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RESIDENTIAL: A Modern Treehouse
Author: Sabrina Tillman
Location: New York
JOHN MUIR, NATURALIST, wilderness preservation advocate and San Francisco-based Sierra Club founder once wrote, “Everybody needs beauty…to play in, where nature may heal and give strength to body and soul.”
Brazil-born architect Michael Rantilla’s residence in the woods in Raleigh, NC, echoes Muir’s sentiment. The home, which Rantilla calls his southern treehouse, is a unique 2,500-square foot (232-m2) structure on a 3/4 –acre (0.3-hectare) site designed to respect the delicate ecosystems that flourish around it. Rantilla takes pride in the fact that very few trees were uprooted to build the home. “One of my notions was to touch the land as lightly as possible,” he says. “The idea of nature infiltrating the house has come to pass and I’m thrilled.”
TAKING CUES FROM NATURE
Work on the site took 11 months and was completed in September 2008. Already nature has exhibited its hospitality. Rantilla and his fiancée moved in last October, and since have noticed the forest floor underneath the house. Deer freely roam close to the house and bird nests can be found all over. “A steel
I-beam is the perfect nesting area for birds,” Rantilla reports.
Rantilla selected natural building materials such as zinc and wood, and also used aluminum, steel, concrete and glass. A 40-foot (12-m) tall, 18-inch (457-mm) thick concrete shear wall serves as the spine of the home and a steel structural frame juts out from the concrete spine, creating the structure of the home’s aesthetic. The front porch, interior stairs and railings throughout the home are aluminum, and the large folded countertop in the kitchen is stainless steel.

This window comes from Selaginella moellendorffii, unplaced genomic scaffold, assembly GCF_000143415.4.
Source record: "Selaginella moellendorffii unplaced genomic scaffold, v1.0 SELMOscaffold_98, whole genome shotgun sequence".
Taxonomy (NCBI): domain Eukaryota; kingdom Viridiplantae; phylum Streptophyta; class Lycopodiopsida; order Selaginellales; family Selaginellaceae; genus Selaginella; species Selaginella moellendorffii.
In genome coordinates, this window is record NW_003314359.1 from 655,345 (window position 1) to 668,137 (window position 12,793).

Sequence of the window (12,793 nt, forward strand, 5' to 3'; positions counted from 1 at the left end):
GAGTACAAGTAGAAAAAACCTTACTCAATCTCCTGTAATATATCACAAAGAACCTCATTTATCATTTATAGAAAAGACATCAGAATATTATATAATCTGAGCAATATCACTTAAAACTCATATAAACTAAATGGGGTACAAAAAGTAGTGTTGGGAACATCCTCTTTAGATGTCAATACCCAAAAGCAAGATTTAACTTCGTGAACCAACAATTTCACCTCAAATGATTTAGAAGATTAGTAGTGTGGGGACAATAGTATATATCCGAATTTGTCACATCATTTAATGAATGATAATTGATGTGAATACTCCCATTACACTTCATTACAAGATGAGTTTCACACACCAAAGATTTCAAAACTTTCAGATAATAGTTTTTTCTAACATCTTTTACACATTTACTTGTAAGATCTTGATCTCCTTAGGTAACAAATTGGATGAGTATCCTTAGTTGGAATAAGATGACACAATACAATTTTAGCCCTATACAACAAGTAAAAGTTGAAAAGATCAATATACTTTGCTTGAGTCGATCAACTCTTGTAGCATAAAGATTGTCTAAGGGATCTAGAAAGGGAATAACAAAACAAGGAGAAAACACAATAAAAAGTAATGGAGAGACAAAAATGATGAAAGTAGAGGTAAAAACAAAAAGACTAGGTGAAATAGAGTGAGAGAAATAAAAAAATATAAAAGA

“THE ENTIRE HOUSE ISN’T MADE OF METAL, BUT THE COMPONENTS THAT ENDED UP BEING METAL WEE CHOSEN FOR THEIR ABILITY TO BE ECONOMICAL AND ACHIEVE EITHER THE RIGHT STRUCTURAL PERFORMANCE OR SOME SORT OF ARCHITECTURAL CRITERIA.” -MICHAEL RANTILLA
“Steel is flexible and efficient. The house has some pretty large cantilevers, and steel is the material that lets you do that,” says Rantilla. “The entire house isn’t made of metal, but the components that ended up being metal were chosen for their ability to be economical and achieve either the right structural performance or some sort of architectural criteria.”